Hello, and how do you do? I feel that I am myself again after losing countless pieces of myself while ten or more years rolled right past me. Sometimes, being me means existing as a person with depression. Regardless, I now give myself permission to feel it deeply and aim to process my emotions—even those that are accompanied by a great sense of discomfort.
For many years, I willingly flung myself into walls and hurdles as a sort of distraction in the hopes that I could avoid the discomfort of true self-discovery, growth, and emotional healing. There were my deeply rooted issues with addiction and my romance with self-destruction, as I grew up forging a path overgrown by the vines of self-doubt that bound me to an ignorance of self. Eventually, the overgrowth was scorched by acts of self-sabotage and only ashes of what once was remained; there was real barrenness and vulnerability.
I never was a cutter nor did I implement other related acts of self-harm, only someone who would willingly bleed themselves dry for any cause that seemed a worthwhile distraction from meeting with my true self. I would merely fantasize about death and mutilate my dreams and my life path, thwarting my own potential. I created complicated circumstances to combine with codependent, toxic relationships in order to concoct solutions of jarring pain.
For someone who deals with depression, self-inflicted agony can be a wildly useful distraction because, at its deepest, depression becomes an absence of all feeling—even an inability to feel pain at all. As long as I could still suffer, I could keep my head above water and keep depression from closing its walls in on me. Ultimately, this was my goal, as I knew that once I was ensnared in this vacuous, void of emotion, I would have to face myself and I only knew that was something I wanted to avoid at all costs.
About two and a half years ago, I moved to Thailand and found myself more alone than I had ever been and with an opportunity to detach from all of the distractions that occupied my attention for such a long time. No drugs, and no abusive, tumultuous relationships with others—just me, just a void. That’s what I was then. I had no idea who I was because all of the pieces of myself were somewhere else that I had left them, either with others who didn’t deserve them or seemingly lost to drugs and other distractors I had attached to. All of my identity had been culminated on externalities, but who was I actually? I didn’t have a clue.
It has been the pieces of experience here that have given me back to myself, allowed me to regenerate and made me whole again. The people I’ve met, the children I have taught, the places I have visited, the yoga I have practiced, the nights spent alone, the private outbursts and fits I’ve had as I tried to make sense of being a foreigner not only in another country, but in my own body as well. All of these deeply restorative experiences of growth happened in the face of my depression and were born out of the initial nothingness. Largely, my success—while ultimately having proven to be stronger than this heavy force—is also owed to this bizarre alliance we’ve had.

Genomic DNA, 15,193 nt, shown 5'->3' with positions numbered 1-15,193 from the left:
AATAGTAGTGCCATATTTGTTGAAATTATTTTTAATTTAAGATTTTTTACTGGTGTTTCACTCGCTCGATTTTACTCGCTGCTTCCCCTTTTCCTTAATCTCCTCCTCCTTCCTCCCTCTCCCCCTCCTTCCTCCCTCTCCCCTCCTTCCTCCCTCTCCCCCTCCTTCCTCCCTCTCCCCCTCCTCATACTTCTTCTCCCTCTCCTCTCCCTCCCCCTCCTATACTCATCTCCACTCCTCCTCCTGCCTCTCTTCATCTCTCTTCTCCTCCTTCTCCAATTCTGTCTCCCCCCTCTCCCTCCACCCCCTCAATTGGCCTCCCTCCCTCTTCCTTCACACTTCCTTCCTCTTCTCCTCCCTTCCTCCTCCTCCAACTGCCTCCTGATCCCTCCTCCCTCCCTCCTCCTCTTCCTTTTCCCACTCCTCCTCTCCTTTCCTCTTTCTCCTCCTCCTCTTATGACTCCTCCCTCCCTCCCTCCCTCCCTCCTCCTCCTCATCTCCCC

Before I could become myself again, I had to acknowledge my largely self-inflicted suffering as I began to release it to make space for my unyielding depressive emptiness, which would temporarily be left in its wake until I could allow myself to come into being again. The depression that had hung around me my entire life was insistent at certain points, yet quite patient at the same time, as it held on during the wait, until I was ready to meet it and acknowledge that it was there. “Oh, hey, it’s me again? I already know so much about you! Can we finally meet?” If I had known that acknowledging ALL of my multi-faceted being—even those that aroused the utmost discomfort—was going to empower me and even become beneficial, I would’ve done it quite a long time ago.
I don’t know exactly how it works but I know that the aspect of my being that is prone to depression and very much a part of me, in some ways, allows me to be better at certain things. Currently, I am out here concentrating, creating, focusing, striving, improving, learning and growing. Because I have willingly put myself through strife and also battled hardships that felt like kicks when I was already down, I am genuinely compassionate and empathetic to others.
Having an awareness of the totality of my being also requires me to be more mindful, evaluating my behaviors and reflecting on my intentions daily. Sometimes, I find myself obsessing and creating an internal battle, but I can just as soon turn that into fixating on my goals and setting my focus to meet them. On a daily basis, I am aiming to better align myself with my true purpose by endlessly working to cultivate the best version of myself.
Mental health issues can ultimately become empowering for us; it’s all in the daily choices that we make.
Art: Anne Saffi Biasetti